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Talks are due to start next week between the Panama Canal Authority (ACP) and the international shipping community on the prickly subject of paying for a widened waterway when it opens in 2015.

Panama Canal Authority administrator, Jorge Quijano, told The Loadstar that he would arrive in London next week to meet with the International Chamber of Shipping (ICS) as part of the ACP’s policy of consultation with the industry ahead of any future toll increases.

At the centre of discussions will be the issue of tolls post-2015, when the ACP is scheduled to finish its $5.25bn expansion programme.

A key element of the ACP’s future pricing strategy, Quijano revealed, would be a price differential between using the new mega-locks – capable of handling 13,000 teu vessels – and the cost of using the original locks, constructed nearly a hundred years ago.

Price differentiation would be necessary, he said, to ensure the canal’s original facilities continue to be attractive to operators of smaller vessels and to prevent older infrastructure becoming obsolete overnight.

“We would have to [differentiate] otherwise everyone will just want to use the new locks. At the end of the day somebody has to pay for this,” he said.

ICS secretary general Peter Hinchcliffe told The Loadstar that carriers were not just concerned about the cost structure, but also how the ACP would manage a two-stream canal capability and how slots would be allocated on the expanded corridor.

“We welcome the ACP’s readiness to engage the industry in consultation talks and their willingness to discuss the future toll structure, and hope that what comes out of the talks is reflected not only in pricing, but also in the operation of the enhanced canal,” he said.

The new locks will offer slot cost savings of up to 17% for carriers moving from 4,500 teu to 8,000 teu vessels on the principal route between Asia and ports on the US east coast, while the savings are even greater for those ready to deploy bigger tonnage on the route.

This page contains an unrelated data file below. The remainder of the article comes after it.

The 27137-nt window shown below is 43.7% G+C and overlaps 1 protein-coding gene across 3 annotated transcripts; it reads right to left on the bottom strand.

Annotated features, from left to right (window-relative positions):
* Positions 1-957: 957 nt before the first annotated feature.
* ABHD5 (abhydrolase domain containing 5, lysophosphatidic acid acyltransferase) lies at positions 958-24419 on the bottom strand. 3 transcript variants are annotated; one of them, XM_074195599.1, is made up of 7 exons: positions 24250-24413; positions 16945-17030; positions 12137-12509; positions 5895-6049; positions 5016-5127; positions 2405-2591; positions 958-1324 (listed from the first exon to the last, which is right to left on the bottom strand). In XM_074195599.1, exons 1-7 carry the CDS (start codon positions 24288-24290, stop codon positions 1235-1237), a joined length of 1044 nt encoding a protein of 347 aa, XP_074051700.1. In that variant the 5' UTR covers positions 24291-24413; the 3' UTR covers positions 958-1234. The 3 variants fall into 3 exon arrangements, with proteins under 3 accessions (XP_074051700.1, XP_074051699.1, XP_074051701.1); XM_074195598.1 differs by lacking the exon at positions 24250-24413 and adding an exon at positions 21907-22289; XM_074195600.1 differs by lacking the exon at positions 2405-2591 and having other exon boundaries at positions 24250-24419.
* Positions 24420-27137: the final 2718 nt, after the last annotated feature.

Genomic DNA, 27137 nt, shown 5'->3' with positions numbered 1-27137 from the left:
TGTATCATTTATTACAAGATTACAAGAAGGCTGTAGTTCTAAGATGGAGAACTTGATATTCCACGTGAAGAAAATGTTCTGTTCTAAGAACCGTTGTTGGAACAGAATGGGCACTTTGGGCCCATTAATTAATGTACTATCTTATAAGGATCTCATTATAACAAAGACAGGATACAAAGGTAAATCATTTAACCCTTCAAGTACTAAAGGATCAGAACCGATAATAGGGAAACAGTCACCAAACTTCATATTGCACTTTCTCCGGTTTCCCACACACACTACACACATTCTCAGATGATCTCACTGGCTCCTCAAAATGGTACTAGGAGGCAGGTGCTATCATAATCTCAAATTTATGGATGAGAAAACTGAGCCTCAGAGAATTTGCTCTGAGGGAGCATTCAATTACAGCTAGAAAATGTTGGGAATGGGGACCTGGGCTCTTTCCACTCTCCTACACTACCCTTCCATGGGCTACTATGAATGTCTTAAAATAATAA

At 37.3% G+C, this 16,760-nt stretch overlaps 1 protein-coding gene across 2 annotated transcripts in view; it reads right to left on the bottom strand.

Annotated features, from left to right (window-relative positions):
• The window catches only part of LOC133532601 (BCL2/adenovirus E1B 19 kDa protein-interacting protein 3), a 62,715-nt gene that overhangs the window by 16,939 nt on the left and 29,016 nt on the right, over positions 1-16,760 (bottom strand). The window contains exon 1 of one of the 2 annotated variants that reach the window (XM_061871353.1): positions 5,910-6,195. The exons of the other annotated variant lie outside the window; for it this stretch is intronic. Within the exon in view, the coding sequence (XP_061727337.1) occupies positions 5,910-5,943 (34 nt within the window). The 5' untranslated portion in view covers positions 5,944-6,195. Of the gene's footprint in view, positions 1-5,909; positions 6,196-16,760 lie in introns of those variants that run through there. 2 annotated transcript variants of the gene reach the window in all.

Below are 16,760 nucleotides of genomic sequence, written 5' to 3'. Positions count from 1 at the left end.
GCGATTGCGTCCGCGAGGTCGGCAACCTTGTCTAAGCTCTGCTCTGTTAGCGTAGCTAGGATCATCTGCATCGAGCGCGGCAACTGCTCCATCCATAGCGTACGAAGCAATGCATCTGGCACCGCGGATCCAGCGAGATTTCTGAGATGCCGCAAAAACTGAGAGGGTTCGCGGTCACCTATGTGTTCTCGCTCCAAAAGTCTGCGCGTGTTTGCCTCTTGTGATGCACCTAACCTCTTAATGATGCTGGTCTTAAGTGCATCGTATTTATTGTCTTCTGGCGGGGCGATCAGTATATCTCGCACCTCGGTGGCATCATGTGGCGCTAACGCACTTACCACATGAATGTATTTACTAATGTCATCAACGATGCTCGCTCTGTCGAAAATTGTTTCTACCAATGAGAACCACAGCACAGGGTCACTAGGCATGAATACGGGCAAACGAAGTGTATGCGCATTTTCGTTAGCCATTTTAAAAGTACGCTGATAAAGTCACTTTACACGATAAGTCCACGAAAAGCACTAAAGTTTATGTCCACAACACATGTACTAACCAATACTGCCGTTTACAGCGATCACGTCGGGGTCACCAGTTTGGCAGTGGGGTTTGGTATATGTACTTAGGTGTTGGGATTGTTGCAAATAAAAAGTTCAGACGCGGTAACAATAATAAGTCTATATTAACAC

Quijano told delegates at this week’s TOC Americas event that he was optimistic that a new widened waterway would be ready to open the gates to new capacity on more than 140 global trade lanes by ‘mid-2015’.

“We have finished 50% of the programme. By late 2013 we hope to have finished the dredging,” said Quijano. “We expect to start filling the locks in the last quarter of 2014 and hopefully they could be in commercial service by 2015, around mid-2015.”

He said the ACP was still ‘tracking demand’ but it is optimistic that the new locks would receive as many as nine transits a day from post-Panamax vessels.

“Originally we would have said we would expect four transits a day but it looks like it will be higher than that. If we begin operations with more than six vessels we would be very, very happy but we are more optimistic that it will be eight-to-nine vessels a day,” he said.

The new locks will have capacity to handle as many as 14 mega vessels a day, but the ACP expects clients to begin with vessels between 8,000 and 10,000 teu on the Asia-US east coast trade.

At current toll rates of $74 per teu, a 12,000 teu vessel moving via the waterway would pay $888,000 in tolls plus additional costs to use the Canal’s reservation system. Tugs will be used to assist mega vessels transiting the new locks, a service that is currently charged on top of tolls, which makes it likely that the biggest ships will spend more than $1m each to transit the waterway.

The ICS has been critical of toll increases introduced by the ACP during tough times for the shipping industry, and has previously expressed concern that consultation meetings have not had the desired impact on pricing structures.

The Canal’s largest user, Maersk Line, with more than 400 transits a year, is following developments closely.

Robbert Jan van Trooijen, Maersk Line’s chief executive for Latin America and the Caribbean, told The Loadstar that every element of the supply chain needed to try and keep costs down for shippers.

“Expansion has to be paid for,” he said. “It’s up to the canal to remain competitive. There is competition in terms of the Suez Canal, but you could say from our point today that we need every point in the chain to get more competitive. At the end of the day we need to serve our customers and we need to be competitive.”

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  • Similo

    January 31, 2013 at 1:11 pm

    This sounds interesting for the economic point of view, as most countries will benefit out of this project. I would love to follow developments that leads to expansion.